KUALA LUMPUR - A Malaysian group advocating government accountability said it will make public this week a sworn affidavit showing how millions of ringgit from Prime Minister Najib Razak's personal bank accounts went to Barisan Nasional (BN) for use in the 2013 general election.
Citizens for Accountable Governance Malaysia (CAGM) said the documents will incriminate the current administration, Malaysian Insider reported.
"Once exposed, it will outline how the money came in and came out from the PM's accounts and basically how the whole thing worked," CAGM patron Md Zainal Abidin was quoted as saying. "It will join the dots and complete the puzzle," he added.
On Sunday, CAGM claimed that millions of ringgit from Najib's private accounts at AmBank in Kuala Lumpur had been channelled to BN component parties in the run-up to the 13th general election, according to the report.
The CAGM called this method of political funding a "system of greasing" ruling coalition partners and election machinery which was started by former prime minister Dr Mahathir Mohamad and had allowed BN to remain in power, the Malaysian Insider reported.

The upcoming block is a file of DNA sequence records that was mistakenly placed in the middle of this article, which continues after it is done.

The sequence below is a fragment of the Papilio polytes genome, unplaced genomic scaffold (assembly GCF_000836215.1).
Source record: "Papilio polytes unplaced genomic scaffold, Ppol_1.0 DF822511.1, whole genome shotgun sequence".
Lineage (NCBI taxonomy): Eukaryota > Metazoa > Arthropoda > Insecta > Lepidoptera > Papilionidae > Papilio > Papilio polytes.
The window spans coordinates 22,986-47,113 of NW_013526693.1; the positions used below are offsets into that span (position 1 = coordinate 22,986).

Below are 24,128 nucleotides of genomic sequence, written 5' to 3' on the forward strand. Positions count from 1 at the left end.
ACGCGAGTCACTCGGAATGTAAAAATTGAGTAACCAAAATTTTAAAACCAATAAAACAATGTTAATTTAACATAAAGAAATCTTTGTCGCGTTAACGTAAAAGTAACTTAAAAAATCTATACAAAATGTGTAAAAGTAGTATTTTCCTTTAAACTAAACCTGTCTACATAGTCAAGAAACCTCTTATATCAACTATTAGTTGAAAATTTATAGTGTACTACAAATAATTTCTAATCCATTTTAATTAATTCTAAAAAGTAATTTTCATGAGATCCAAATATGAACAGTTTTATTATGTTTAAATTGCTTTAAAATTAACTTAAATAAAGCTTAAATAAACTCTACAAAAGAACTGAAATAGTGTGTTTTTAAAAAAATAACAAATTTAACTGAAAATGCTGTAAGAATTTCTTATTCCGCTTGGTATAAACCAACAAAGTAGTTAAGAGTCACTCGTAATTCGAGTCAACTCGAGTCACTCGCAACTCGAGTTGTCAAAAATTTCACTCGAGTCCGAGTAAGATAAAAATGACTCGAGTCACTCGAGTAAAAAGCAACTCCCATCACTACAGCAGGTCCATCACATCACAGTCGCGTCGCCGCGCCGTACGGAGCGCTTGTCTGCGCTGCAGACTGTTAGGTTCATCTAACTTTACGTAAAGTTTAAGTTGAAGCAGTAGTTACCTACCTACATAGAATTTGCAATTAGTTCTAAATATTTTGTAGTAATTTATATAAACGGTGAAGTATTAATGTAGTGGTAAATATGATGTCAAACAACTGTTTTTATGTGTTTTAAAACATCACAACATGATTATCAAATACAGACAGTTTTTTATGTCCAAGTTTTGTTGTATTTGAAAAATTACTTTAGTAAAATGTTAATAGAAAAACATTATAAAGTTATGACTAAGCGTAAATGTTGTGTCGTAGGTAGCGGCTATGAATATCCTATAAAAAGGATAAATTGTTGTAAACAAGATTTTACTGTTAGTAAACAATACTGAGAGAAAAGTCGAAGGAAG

"CAGM can confirm, based on court documents in our hands, that millions from Najib's AmBank accounts were actually used to 'back up' BN component parties in the run-up to the 2013 general elections," the news portal quoted Zainal as saying on Sunday.
He claimed that BN parties were each allocated an average of RM30 million to RM50 million (S$11 million to S$19 million), with funds also channelled to more than a dozen BN-friendly parties and non-governmental organisations, each getting between RM1 million and RM8 million.
Zainal said the sworn affidavit was part of court documents filed by a person from the banking industry in a suit over another matter at the Kuala Lumpur High Court. Zainal reportedly said he had permission to reveal the sworn statement.
An unprecedented high-level probe is underway into the now-closed accounts of Najib after the Wall Street Journal (WSJ) newspaper reported two weeks ago that nearly US$700 million (S$950 million) was transferred into his accounts at AmBank, Malaysia's fifth largest lender.
The funds are suspected to have originated from state investor 1Malaysia Development Bhd (1MDB).